Capturing iconic scenes of Boston and Cape Cod (USA), Sue Colozzi portrays the places she loves in fabric and stitch. Her landscape quilts have won viewer’s choice awards and critical recognition across the United States.
Growing up in the Midwest, Sue found Boston’s brick streets and brownstone buildings attractive on her first visit. She moved to the Boston area after earning a BFA in Weaving from Syracuse University. This background anchors her appreciation of textiles, textures and three dimensional work, which she continues to explore in her work today. Exhibiting her woven sculptures at the Boston Society of Arts and Crafts, Sue began teaching elementary school. Her sewing skills were put to use constructing orthopedic corsets and textile supports for her brother’s company. Weaving was left behind due to other obligations.
As their family grew, Sue and her husband spent more time on on Cape Cod. Walking and bicycling along its marshes and ocean shoreline, Sue observed wildlife and changing colors throughout the year.
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Her experiments in art quilting began when she retired from teaching in 2009. Sue imagined creating landscapes in her own way. Inspired by the 1980’s trend of embroidered landscapes framed in hoops, Sue layered commercial fabrics, playing with the textures and colors, blending pieces to create depth and detail to represent the landscapes she loves. Biking along the Charles River, the benches and viewpoints of water and Boston’s city skyline inspired her first quilts.
Her techniques were self taught, or as she modestly says, “I make it up as I go along.”
“One If By Land and Two If By Sea” © Sue Colozzi
Whether depicting the Fourth of July fireworks, Boston’s Custom House or Boston from the Cambridge side of the Charles River, Sue plays with fabrics, seasons and light in each piece. Her landscape quilts of Cape Cod vistas and gardens combine a large scale appeal with small scale detail.
For those who know and admire this area, the landscape quilts strike a chord. Sue’s work portrays both iconic landmarks and tucked away spots. This sense of place is key to her recent work. Many of her collectors feel this same kinship to the area. Frequently, they can identify the vista. In other cases, the location may not be easily identified, but the composition clearly evokes a memory and sense of affinity. These fiber interpretations encourage up close appreciation of the detailed textures and beauty.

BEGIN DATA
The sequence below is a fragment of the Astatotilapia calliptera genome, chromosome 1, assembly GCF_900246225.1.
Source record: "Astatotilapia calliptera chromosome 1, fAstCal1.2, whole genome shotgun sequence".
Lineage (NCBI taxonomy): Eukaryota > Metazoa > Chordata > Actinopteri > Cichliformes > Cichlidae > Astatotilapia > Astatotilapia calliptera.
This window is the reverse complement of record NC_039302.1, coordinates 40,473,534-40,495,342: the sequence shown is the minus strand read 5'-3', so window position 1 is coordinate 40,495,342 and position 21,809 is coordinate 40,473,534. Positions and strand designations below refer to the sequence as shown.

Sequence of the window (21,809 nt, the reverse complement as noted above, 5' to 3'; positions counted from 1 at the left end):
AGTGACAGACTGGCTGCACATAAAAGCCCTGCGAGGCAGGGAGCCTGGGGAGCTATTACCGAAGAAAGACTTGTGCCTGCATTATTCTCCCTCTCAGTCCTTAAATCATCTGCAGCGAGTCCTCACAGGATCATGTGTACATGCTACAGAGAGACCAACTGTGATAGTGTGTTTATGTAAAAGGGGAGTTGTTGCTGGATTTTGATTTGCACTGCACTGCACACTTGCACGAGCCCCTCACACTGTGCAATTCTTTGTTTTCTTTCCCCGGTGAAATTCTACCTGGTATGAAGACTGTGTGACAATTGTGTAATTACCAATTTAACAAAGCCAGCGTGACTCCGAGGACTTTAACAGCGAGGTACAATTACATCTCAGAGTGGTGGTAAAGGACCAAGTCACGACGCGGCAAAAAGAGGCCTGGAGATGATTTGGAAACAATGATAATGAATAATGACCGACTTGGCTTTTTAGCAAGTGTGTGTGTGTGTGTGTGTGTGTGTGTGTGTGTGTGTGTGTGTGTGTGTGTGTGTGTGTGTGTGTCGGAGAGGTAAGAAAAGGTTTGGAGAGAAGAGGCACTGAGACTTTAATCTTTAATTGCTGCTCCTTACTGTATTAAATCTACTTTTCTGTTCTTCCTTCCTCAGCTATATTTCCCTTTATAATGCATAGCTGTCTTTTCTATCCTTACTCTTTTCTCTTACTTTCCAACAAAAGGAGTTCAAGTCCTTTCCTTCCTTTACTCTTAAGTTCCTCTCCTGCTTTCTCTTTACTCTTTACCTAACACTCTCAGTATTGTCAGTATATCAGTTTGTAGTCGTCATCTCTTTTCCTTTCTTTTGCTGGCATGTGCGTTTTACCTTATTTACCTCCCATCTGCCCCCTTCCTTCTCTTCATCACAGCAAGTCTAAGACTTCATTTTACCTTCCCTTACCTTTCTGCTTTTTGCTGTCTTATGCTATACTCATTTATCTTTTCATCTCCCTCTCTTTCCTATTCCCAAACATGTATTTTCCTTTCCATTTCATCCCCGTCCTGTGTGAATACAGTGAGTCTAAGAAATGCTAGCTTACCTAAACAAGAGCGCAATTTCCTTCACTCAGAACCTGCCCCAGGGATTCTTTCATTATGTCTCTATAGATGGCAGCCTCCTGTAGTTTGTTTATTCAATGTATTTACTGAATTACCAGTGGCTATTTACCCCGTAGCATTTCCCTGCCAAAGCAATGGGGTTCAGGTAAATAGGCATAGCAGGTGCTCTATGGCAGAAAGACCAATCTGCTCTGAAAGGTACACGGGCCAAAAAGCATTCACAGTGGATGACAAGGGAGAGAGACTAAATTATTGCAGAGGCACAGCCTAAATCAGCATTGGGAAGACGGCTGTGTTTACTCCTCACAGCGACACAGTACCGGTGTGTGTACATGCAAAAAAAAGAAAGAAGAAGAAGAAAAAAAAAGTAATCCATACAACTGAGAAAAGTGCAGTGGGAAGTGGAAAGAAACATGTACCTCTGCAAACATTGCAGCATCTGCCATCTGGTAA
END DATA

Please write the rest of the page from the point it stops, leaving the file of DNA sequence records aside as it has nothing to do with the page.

Celebrating ten years as a landscape quilter, Sue enjoys hearing the reactions and stories that people share as they enjoy her work.
“Since I retired from teaching, this whole new world has unfolded and now surrounds me,” Sue admits.
Marsh with Tansy – © Sue Colozzi
Sue describes herself as a landscape quilter, which may puzzle those unfamiliar of the combination of an established painting genre with something on a bed that keeps you warm. Beginning like many painters, Sue photographs and sketches inspirational locations. Her palette is a collection of fabrics of all weights and fibers. While her work looks like a painting, it’s actually layers of fabric fused and stitched together, then embellished. Fabric watercolor pencils and inks add dimension to the work.
Over the years, Sue’s tool box has grown. While she turns to favorite techniques for particular effects, “Sometimes a photo demands something different.”
Painting or eco printing fabric fills the gap when a commercial fabric doesn’t fit. Since 2018, the three dimensional pull that Sue felt when weaving has shown in her art quilts. While she often creates work in response to a call for entry, she enjoys the creative process most when she can experiment without restraints.
“Coleus Up Close” © Sue Colozzi
Sue creates a rich stream of small works. These pieces allow her to hone ideas. Collectors eagerly appreciate these popular pieces. Sue contributes to her local quilt guilds by providing mini quilts for raffles, which are perennially strong fundraisers.
Larger pieces, such as Salt Marsh Egret, received the Pictorial Wall Quilt Honorable Mention at the American Quilt Society Week 2019.
San Angelo (2019) is another example of her larger, detail-oriented work. The scene from the island of Ischia (Italy) was captured while on vacation in 2017. Progress was slow as Sue balanced her small work with art for juried competitions.
A member of the Studio Art Quilt Associates, Sue coordinates exhibits for the Massachusetts/Rhode Island Chapter. She networks with other quilt artists and has developed a behind the scenes understanding of the juried art process and exhibit management.
Sue’s ready for a new phase of experimentation and discovery in her landscape quilts. Having recently finished work for regional holiday fairs, Sue’s goals in 2020 include trying new techniques and letting her creativity take her to the next phase of her fiber art.
See more of Sue’s work at suecolozzi.com